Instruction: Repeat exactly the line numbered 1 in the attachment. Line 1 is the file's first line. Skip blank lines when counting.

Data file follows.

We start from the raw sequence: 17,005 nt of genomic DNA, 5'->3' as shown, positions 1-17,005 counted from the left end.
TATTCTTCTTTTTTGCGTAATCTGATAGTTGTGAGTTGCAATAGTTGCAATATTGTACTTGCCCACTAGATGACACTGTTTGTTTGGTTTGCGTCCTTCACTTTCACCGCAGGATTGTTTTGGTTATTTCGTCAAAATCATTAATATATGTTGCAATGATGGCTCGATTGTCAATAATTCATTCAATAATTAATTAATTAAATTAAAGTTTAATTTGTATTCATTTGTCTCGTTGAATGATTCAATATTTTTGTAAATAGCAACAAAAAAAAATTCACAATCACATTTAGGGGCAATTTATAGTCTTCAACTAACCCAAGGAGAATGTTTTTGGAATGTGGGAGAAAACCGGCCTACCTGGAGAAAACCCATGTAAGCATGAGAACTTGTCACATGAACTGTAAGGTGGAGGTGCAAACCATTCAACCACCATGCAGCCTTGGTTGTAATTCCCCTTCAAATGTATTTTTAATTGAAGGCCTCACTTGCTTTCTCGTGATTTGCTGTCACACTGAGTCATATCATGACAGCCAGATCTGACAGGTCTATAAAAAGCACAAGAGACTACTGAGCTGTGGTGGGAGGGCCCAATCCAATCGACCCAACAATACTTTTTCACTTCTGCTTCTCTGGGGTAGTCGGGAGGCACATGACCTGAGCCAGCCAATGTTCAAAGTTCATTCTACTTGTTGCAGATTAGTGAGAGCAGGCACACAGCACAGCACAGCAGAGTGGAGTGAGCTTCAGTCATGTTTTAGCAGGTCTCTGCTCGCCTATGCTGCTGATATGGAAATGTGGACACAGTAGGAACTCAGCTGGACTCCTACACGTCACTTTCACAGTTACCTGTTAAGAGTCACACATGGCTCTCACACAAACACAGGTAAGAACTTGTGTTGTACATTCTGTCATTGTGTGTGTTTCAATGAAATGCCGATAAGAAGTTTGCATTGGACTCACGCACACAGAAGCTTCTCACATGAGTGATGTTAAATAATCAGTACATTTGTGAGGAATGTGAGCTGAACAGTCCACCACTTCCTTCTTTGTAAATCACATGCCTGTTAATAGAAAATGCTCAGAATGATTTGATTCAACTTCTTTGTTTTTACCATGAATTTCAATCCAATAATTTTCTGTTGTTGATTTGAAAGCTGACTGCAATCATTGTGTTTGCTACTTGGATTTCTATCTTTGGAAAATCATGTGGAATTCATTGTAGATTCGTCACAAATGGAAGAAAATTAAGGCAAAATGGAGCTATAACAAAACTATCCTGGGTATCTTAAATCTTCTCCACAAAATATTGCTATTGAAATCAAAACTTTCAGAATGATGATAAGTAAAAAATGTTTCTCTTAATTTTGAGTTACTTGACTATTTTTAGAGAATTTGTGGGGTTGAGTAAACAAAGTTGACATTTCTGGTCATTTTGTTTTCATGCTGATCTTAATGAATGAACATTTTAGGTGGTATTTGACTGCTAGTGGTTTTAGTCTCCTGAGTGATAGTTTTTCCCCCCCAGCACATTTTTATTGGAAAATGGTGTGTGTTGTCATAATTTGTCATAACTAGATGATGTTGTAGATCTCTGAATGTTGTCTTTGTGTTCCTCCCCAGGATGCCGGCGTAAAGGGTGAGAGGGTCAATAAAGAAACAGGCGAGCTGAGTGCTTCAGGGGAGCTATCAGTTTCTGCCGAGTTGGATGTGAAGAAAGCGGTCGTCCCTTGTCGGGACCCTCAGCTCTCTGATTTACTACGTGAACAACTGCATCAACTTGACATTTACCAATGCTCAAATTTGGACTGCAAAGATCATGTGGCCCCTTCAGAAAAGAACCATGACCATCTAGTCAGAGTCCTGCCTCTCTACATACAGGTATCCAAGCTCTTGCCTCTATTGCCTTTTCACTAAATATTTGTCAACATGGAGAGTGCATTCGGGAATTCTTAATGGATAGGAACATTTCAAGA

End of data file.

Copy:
We start from the raw sequence: 17,005 nt of genomic DNA, 5'->3' as shown, positions 1-17,005 counted from the left end.